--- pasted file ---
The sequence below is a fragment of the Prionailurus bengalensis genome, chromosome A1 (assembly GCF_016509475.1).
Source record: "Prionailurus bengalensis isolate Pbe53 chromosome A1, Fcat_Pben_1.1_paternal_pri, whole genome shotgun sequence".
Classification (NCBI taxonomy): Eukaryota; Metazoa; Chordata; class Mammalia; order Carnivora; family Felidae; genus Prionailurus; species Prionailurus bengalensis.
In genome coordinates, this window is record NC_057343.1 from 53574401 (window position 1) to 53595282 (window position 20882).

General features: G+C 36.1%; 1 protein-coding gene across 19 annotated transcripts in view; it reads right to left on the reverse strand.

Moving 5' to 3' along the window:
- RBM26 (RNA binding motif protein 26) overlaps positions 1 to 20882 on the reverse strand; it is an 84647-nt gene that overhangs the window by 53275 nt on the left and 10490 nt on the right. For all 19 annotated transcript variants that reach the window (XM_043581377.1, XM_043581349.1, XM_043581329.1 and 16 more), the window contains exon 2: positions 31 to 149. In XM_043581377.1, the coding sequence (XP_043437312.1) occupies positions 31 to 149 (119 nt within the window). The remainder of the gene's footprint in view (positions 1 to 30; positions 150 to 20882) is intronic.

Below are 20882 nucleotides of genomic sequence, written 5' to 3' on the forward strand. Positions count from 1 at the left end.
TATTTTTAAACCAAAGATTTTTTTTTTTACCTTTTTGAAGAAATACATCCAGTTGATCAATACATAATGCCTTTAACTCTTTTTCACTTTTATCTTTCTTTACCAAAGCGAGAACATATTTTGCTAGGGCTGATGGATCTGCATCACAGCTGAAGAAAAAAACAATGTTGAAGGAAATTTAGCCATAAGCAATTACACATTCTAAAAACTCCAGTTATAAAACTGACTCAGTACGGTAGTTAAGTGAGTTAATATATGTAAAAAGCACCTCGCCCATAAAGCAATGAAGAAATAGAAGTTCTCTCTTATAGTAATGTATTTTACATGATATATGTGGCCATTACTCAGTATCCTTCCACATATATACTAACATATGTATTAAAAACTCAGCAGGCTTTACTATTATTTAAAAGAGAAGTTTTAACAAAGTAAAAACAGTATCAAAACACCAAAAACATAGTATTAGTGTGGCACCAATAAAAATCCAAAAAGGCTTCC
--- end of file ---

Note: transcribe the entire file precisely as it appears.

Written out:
The sequence below is a fragment of the Prionailurus bengalensis genome, chromosome A1 (assembly GCF_016509475.1).
Source record: "Prionailurus bengalensis isolate Pbe53 chromosome A1, Fcat_Pben_1.1_paternal_pri, whole genome shotgun sequence".
Classification (NCBI taxonomy): Eukaryota; Metazoa; Chordata; class Mammalia; order Carnivora; family Felidae; genus Prionailurus; species Prionailurus bengalensis.
In genome coordinates, this window is record NC_057343.1 from 53574401 (window position 1) to 53595282 (window position 20882).

General features: G+C 36.1%; 1 protein-coding gene across 19 annotated transcripts in view; it reads right to left on the reverse strand.

Moving 5' to 3' along the window:
- RBM26 (RNA binding motif protein 26) overlaps positions 1 to 20882 on the reverse strand; it is an 84647-nt gene that overhangs the window by 53275 nt on the left and 10490 nt on the right. For all 19 annotated transcript variants that reach the window (XM_043581377.1, XM_043581349.1, XM_043581329.1 and 16 more), the window contains exon 2: positions 31 to 149. In XM_043581377.1, the coding sequence (XP_043437312.1) occupies positions 31 to 149 (119 nt within the window). The remainder of the gene's footprint in view (positions 1 to 30; positions 150 to 20882) is intronic.

Below are 20882 nucleotides of genomic sequence, written 5' to 3' on the forward strand. Positions count from 1 at the left end.
TATTTTTAAACCAAAGATTTTTTTTTTTACCTTTTTGAAGAAATACATCCAGTTGATCAATACATAATGCCTTTAACTCTTTTTCACTTTTATCTTTCTTTACCAAAGCGAGAACATATTTTGCTAGGGCTGATGGATCTGCATCACAGCTGAAGAAAAAAACAATGTTGAAGGAAATTTAGCCATAAGCAATTACACATTCTAAAAACTCCAGTTATAAAACTGACTCAGTACGGTAGTTAAGTGAGTTAATATATGTAAAAAGCACCTCGCCCATAAAGCAATGAAGAAATAGAAGTTCTCTCTTATAGTAATGTATTTTACATGATATATGTGGCCATTACTCAGTATCCTTCCACATATATACTAACATATGTATTAAAAACTCAGCAGGCTTTACTATTATTTAAAAGAGAAGTTTTAACAAAGTAAAAACAGTATCAAAACACCAAAAACATAGTATTAGTGTGGCACCAATAAAAATCCAAAAAGGCTTCC